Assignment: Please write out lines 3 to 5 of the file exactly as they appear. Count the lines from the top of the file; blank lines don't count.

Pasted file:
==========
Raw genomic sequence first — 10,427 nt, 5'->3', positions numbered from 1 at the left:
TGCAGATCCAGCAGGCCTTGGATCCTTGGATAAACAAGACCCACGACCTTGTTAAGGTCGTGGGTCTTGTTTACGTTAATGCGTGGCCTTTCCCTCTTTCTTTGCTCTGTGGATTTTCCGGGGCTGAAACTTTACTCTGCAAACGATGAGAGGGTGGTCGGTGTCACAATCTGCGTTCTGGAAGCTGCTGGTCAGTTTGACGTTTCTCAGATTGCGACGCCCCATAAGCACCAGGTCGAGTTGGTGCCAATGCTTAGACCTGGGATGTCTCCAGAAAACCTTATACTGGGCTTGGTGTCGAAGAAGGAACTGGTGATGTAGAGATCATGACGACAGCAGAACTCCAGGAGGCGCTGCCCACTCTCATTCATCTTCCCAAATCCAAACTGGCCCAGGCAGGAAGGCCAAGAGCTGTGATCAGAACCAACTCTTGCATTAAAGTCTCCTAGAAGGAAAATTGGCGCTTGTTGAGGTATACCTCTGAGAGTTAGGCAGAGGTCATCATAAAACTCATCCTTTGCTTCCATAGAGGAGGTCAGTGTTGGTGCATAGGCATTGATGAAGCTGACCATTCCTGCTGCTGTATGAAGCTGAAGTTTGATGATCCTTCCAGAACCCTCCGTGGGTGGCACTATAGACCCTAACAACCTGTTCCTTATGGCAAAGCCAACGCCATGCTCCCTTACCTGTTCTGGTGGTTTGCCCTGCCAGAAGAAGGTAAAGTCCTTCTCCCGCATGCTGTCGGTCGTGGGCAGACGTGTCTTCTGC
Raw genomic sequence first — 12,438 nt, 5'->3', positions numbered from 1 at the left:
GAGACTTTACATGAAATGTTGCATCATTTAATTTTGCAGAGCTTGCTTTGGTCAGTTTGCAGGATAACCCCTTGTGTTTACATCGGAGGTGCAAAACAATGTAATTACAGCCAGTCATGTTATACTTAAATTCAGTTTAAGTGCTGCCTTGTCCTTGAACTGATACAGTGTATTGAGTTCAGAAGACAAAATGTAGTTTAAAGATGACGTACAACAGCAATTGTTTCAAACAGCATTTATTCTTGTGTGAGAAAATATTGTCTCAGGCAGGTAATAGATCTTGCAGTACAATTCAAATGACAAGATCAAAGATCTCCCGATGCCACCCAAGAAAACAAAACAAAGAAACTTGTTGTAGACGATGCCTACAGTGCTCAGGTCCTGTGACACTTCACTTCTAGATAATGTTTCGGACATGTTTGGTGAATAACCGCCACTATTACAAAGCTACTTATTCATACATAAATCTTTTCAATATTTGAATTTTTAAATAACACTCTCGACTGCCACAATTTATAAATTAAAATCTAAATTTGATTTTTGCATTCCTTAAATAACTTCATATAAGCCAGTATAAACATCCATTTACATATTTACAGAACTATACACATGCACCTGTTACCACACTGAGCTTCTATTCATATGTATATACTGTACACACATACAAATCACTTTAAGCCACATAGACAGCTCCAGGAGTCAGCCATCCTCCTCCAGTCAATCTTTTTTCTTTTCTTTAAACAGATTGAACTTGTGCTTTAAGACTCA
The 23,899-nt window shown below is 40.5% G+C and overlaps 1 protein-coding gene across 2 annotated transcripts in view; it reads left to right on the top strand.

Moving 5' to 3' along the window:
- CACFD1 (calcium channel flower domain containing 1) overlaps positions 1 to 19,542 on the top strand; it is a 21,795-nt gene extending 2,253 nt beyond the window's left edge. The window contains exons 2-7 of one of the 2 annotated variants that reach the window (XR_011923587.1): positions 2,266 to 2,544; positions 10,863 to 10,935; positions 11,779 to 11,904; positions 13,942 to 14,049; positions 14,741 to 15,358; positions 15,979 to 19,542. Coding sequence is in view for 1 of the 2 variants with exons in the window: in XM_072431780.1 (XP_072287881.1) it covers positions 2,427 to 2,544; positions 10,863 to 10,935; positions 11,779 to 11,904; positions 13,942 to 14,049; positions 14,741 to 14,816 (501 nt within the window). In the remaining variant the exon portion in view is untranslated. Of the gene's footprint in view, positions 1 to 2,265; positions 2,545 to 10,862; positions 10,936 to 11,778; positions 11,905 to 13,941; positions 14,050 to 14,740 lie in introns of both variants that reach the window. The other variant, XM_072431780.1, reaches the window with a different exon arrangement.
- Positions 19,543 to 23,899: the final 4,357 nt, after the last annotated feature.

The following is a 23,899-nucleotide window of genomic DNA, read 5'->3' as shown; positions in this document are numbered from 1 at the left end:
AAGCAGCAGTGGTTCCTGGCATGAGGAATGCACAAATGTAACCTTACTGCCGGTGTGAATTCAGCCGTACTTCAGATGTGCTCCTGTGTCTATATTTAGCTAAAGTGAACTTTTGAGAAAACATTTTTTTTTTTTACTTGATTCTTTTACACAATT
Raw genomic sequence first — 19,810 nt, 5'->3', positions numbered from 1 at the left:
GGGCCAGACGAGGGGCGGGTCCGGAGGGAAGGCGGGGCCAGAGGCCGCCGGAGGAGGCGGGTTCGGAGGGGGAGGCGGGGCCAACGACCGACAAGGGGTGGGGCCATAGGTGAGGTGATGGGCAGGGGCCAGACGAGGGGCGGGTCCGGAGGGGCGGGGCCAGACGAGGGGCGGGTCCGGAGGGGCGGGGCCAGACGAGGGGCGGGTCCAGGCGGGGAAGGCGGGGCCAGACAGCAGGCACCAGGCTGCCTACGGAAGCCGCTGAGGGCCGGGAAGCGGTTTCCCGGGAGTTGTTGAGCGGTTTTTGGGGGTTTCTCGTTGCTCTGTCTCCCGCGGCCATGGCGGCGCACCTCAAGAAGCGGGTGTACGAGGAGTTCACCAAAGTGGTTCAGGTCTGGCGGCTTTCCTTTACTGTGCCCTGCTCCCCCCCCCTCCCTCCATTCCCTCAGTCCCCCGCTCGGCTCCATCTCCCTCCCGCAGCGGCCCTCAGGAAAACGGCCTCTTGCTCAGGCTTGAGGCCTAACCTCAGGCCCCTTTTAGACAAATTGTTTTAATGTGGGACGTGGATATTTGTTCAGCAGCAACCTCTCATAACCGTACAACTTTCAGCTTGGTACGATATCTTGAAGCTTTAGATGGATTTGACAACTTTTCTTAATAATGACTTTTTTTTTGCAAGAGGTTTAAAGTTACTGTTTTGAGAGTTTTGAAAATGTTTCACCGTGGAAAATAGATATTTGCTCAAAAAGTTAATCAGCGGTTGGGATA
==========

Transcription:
Raw genomic sequence first — 12,438 nt, 5'->3', positions numbered from 1 at the left:
GAGACTTTACATGAAATGTTGCATCATTTAATTTTGCAGAGCTTGCTTTGGTCAGTTTGCAGGATAACCCCTTGTGTTTACATCGGAGGTGCAAAACAATGTAATTACAGCCAGTCATGTTATACTTAAATTCAGTTTAAGTGCTGCCTTGTCCTTGAACTGATACAGTGTATTGAGTTCAGAAGACAAAATGTAGTTTAAAGATGACGTACAACAGCAATTGTTTCAAACAGCATTTATTCTTGTGTGAGAAAATATTGTCTCAGGCAGGTAATAGATCTTGCAGTACAATTCAAATGACAAGATCAAAGATCTCCCGATGCCACCCAAGAAAACAAAACAAAGAAACTTGTTGTAGACGATGCCTACAGTGCTCAGGTCCTGTGACACTTCACTTCTAGATAATGTTTCGGACATGTTTGGTGAATAACCGCCACTATTACAAAGCTACTTATTCATACATAAATCTTTTCAATATTTGAATTTTTAAATAACACTCTCGACTGCCACAATTTATAAATTAAAATCTAAATTTGATTTTTGCATTCCTTAAATAACTTCATATAAGCCAGTATAAACATCCATTTACATATTTACAGAACTATACACATGCACCTGTTACCACACTGAGCTTCTATTCATATGTATATACTGTACACACATACAAATCACTTTAAGCCACATAGACAGCTCCAGGAGTCAGCCATCCTCCTCCAGTCAATCTTTTTTCTTTTCTTTAAACAGATTGAACTTGTGCTTTAAGACTCA
The 23,899-nt window shown below is 40.5% G+C and overlaps 1 protein-coding gene across 2 annotated transcripts in view; it reads left to right on the top strand.